Mon. 9:16 a.m.: World shares gain on upbeat comment on China-US trade talks
TOKYO (AP) — Global shares rose after China’s top trade negotiator said over the weekend that Beijing and Washington were making progress in trade talks.
China’s state-run Xinhua News Agency reported that Vice Premier Liu He told a conference in the southern city of Nanchang that the most recent trade talks with the U.S. made “substantial progress.”
The negotiations were “building a foundation for signing a phased agreement,” it said.
U.S. President Donald Trump and his Chinese counterpart, Xi Jinping, agreed to hold off for now on imposing new tariffs while a deal is under discussion. Trump has said he hopes to sign a “Phase 1” agreement with Xi when the two meet at a summit next month in Chile.
Britain’s FTSE 100 rose 0.1 percent to 7,160 as uncertainties remain over the U.K.’s exit from the European Union. France’s CAC 40 rose 0.2 percent in early trading to 5,646, while Germany’s DAX gained 0.7 percent to 12,725.
U.S. shares were set for gains, with the Dow future contract up 0.1 percent at 26,780. S&P 500 futures added 0.2 percent to 2,995.
In Asian trading, Japan’s benchmark Nikkei 225 gained nearly 0.3 percent to finish at 22,548.90. South Korea’s Kospi picked up 0.2 percent to 2,064.84, while Hong Kong’s Hang Seng was nearly unchanged at 26,725.68. The S&P/ASX 200 in Australia inched up less than 0.1 percent to 6,652.50, while the Shanghai Composite also added less than 0.1 percent to 2,939.62.
Japan reported that its exports fell 5.2 percent from a year earlier in September while imports slipped 1.5 percent. The resulting deficit of 123 billion yen ($1.1 billion) reflected weak exports to China, South Korea and other Asian countries, customs data showed.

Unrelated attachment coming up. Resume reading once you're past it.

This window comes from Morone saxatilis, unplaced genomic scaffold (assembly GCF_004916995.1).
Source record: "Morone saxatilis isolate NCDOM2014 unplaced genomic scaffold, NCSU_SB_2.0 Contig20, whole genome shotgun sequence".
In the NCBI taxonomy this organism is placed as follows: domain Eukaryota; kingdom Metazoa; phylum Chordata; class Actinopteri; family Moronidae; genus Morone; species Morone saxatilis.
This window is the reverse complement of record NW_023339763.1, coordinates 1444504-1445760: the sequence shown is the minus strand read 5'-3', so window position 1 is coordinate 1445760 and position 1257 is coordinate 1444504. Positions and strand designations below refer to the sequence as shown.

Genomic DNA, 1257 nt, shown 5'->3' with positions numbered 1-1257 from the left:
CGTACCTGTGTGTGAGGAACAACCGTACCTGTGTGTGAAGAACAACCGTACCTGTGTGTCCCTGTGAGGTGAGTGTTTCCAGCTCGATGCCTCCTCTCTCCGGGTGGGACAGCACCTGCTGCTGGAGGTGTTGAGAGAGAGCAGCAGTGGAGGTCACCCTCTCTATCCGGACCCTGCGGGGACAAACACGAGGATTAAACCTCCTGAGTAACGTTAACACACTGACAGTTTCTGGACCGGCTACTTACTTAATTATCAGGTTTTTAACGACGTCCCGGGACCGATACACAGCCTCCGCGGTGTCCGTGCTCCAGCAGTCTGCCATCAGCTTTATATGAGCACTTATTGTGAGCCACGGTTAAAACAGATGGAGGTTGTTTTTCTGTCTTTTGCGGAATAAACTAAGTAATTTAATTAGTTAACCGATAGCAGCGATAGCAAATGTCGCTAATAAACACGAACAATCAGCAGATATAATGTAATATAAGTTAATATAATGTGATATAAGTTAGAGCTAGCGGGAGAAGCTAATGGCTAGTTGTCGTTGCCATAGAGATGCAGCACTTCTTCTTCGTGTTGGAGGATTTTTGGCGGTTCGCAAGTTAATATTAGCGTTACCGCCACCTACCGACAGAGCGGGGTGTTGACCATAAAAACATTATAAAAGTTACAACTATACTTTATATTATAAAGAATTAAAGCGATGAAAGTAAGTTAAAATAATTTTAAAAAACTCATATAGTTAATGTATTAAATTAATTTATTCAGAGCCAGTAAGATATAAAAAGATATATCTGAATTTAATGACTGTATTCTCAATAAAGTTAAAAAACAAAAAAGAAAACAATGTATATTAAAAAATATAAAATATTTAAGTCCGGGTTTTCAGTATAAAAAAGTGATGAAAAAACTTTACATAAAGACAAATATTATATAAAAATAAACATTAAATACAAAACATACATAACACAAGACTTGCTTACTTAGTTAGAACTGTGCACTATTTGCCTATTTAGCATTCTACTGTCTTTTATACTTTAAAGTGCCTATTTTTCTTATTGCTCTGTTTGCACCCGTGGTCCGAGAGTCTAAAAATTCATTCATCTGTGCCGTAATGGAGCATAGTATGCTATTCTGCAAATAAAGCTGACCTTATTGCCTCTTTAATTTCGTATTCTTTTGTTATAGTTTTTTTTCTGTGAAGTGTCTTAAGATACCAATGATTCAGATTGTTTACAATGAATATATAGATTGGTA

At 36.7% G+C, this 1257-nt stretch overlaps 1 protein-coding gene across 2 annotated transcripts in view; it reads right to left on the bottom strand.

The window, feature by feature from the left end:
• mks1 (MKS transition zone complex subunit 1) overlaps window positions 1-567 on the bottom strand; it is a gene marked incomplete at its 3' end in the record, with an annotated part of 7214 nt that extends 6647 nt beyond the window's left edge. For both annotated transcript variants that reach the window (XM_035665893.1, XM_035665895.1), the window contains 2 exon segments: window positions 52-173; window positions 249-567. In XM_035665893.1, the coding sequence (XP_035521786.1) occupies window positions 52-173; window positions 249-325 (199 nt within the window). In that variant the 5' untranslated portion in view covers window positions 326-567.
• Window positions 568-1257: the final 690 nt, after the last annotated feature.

“Repercussions from U.S.-China trade tensions are likely to persist, and weak investment and consumer spending of the two major trading partners of Japan — could continue to weigh on exports of ordinary machinery and autos, Japan’s major export products,” SungHa Park of IHS Markit said in a commentary.
U.S. investors are looking ahead to more corporate earnings reports and awaiting data on housing and a report on durable goods orders later in the week.
Meanwhile, British Prime Minister Boris Johnson is expected to push for a vote on his European Union divorce deal as Parliament prepares for a week of guerrilla warfare over Brexit.
Johnson’s office said he plans to kick things off by asking for a “straight up-and-down vote” on the EU divorce agreement today, two days after lawmakers voted to delay approving the deal.
ENERGY: Benchmark crude oil fell 40 cents to $53.38 a barrel in electronic trading on the New York Mercantile Exchange. It fell 15 cents to $53.78 a barrel on Friday. Brent crude oil, the international standard, lost 58 cents to $58.84 a barrel.
CURRENCIES: The dollar rose to 108.56 Japanese yen from 108.38 yen on Friday. The euro slipped to $1.1167 from $1.1174.